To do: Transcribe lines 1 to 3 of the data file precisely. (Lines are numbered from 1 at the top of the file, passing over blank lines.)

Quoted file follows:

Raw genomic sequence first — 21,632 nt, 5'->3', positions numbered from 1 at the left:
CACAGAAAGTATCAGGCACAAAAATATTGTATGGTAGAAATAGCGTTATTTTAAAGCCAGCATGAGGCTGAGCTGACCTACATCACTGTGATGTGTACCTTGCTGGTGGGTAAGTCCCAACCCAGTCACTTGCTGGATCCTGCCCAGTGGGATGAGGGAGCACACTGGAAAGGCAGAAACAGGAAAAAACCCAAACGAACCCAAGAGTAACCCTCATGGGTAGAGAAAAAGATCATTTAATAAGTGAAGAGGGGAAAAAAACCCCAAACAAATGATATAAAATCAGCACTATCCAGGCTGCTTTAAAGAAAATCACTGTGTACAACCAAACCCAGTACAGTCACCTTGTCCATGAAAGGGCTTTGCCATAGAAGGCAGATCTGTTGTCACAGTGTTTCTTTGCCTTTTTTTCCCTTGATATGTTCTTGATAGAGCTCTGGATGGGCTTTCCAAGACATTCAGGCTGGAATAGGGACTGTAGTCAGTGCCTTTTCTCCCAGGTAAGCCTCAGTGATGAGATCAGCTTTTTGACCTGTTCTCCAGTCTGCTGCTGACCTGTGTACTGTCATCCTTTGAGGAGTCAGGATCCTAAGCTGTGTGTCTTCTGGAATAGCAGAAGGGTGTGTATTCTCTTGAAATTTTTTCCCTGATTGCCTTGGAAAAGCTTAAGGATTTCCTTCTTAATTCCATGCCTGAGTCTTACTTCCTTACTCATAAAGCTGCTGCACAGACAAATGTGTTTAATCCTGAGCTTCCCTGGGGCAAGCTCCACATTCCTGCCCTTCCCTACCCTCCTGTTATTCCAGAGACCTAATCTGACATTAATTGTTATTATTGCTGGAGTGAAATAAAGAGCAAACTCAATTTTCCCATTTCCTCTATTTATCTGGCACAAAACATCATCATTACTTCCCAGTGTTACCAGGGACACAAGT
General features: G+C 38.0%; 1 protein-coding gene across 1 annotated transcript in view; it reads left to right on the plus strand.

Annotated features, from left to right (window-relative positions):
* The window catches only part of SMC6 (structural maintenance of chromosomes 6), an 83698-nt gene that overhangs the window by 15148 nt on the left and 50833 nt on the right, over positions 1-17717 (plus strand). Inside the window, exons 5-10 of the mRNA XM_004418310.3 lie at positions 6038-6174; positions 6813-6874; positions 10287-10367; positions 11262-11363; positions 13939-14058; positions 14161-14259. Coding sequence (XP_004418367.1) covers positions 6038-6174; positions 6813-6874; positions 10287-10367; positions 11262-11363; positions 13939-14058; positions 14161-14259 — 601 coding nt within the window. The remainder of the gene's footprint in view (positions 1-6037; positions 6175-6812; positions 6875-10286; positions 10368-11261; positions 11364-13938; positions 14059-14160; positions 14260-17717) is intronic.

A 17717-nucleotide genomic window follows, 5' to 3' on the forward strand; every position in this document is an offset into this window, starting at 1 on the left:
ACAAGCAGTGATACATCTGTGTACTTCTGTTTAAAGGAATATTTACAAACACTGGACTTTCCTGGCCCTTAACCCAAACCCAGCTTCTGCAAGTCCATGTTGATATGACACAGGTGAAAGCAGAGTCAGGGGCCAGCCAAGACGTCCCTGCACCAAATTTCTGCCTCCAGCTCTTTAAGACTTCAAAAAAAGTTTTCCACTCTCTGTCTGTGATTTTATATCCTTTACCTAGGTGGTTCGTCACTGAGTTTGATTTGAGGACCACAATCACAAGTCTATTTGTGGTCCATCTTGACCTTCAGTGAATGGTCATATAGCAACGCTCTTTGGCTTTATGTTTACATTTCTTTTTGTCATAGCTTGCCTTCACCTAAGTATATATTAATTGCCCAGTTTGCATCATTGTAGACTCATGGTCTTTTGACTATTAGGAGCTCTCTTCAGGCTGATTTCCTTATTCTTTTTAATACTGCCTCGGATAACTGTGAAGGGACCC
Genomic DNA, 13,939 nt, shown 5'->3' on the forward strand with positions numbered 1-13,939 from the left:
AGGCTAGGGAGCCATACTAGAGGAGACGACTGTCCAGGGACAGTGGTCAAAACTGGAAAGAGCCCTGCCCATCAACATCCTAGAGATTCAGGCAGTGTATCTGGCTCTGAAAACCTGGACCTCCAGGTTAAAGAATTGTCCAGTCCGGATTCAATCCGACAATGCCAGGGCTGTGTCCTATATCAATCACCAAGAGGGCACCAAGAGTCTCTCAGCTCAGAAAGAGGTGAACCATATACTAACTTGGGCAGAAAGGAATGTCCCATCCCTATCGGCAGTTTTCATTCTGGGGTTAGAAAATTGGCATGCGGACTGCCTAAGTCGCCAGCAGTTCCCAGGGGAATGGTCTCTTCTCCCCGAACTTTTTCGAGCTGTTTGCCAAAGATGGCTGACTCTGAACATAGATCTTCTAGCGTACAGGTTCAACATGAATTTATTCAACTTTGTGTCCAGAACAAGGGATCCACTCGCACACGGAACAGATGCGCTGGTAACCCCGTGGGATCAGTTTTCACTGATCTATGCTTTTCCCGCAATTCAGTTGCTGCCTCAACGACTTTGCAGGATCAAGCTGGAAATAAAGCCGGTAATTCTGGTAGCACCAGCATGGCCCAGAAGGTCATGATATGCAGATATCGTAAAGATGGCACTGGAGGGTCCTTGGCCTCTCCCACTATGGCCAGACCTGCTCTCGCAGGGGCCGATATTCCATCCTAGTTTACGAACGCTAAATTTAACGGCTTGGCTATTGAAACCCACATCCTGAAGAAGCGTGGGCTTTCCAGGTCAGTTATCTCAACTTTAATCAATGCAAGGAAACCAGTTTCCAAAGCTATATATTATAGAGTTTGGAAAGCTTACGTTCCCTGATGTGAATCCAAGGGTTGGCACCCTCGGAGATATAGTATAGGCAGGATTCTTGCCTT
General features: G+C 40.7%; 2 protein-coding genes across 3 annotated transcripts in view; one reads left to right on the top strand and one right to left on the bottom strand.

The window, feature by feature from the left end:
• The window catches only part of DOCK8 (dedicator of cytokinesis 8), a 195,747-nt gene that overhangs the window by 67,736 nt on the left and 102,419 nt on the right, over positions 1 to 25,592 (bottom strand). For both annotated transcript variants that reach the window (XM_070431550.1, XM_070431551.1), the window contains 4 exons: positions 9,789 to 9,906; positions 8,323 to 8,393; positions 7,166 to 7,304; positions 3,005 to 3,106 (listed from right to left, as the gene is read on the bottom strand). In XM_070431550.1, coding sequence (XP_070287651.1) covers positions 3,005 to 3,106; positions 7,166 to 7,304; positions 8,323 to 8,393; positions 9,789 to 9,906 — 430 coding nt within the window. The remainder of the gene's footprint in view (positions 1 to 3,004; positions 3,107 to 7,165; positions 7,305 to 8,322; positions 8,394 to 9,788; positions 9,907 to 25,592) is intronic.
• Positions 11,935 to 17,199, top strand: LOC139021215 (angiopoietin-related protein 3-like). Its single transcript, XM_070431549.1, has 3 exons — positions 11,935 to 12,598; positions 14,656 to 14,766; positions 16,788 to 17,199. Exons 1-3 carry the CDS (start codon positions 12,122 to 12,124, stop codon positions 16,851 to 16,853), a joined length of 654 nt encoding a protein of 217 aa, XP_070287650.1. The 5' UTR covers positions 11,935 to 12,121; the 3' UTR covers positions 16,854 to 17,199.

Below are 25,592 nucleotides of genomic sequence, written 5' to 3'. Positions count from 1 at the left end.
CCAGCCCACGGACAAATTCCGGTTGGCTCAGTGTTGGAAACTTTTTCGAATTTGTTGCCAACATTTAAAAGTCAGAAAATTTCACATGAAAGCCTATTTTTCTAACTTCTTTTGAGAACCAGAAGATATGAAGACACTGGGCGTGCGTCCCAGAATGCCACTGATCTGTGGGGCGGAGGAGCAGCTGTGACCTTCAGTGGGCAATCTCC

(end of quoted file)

Raw genomic sequence first — 21,632 nt, 5'->3', positions numbered from 1 at the left:
CACAGAAAGTATCAGGCACAAAAATATTGTATGGTAGAAATAGCGTTATTTTAAAGCCAGCATGAGGCTGAGCTGACCTACATCACTGTGATGTGTACCTTGCTGGTGGGTAAGTCCCAACCCAGTCACTTGCTGGATCCTGCCCAGTGGGATGAGGGAGCACACTGGAAAGGCAGAAACAGGAAAAAACCCAAACGAACCCAAGAGTAACCCTCATGGGTAGAGAAAAAGATCATTTAATAAGTGAAGAGGGGAAAAAAACCCCAAACAAATGATATAAAATCAGCACTATCCAGGCTGCTTTAAAGAAAATCACTGTGTACAACCAAACCCAGTACAGTCACCTTGTCCATGAAAGGGCTTTGCCATAGAAGGCAGATCTGTTGTCACAGTGTTTCTTTGCCTTTTTTTCCCTTGATATGTTCTTGATAGAGCTCTGGATGGGCTTTCCAAGACATTCAGGCTGGAATAGGGACTGTAGTCAGTGCCTTTTCTCCCAGGTAAGCCTCAGTGATGAGATCAGCTTTTTGACCTGTTCTCCAGTCTGCTGCTGACCTGTGTACTGTCATCCTTTGAGGAGTCAGGATCCTAAGCTGTGTGTCTTCTGGAATAGCAGAAGGGTGTGTATTCTCTTGAAATTTTTTCCCTGATTGCCTTGGAAAAGCTTAAGGATTTCCTTCTTAATTCCATGCCTGAGTCTTACTTCCTTACTCATAAAGCTGCTGCACAGACAAATGTGTTTAATCCTGAGCTTCCCTGGGGCAAGCTCCACATTCCTGCCCTTCCCTACCCTCCTGTTATTCCAGAGACCTAATCTGACATTAATTGTTATTATTGCTGGAGTGAAATAAAGAGCAAACTCAATTTTCCCATTTCCTCTATTTATCTGGCACAAAACATCATCATTACTTCCCAGTGTTACCAGGGACACAAGT
General features: G+C 38.0%; 1 protein-coding gene across 1 annotated transcript in view; it reads left to right on the plus strand.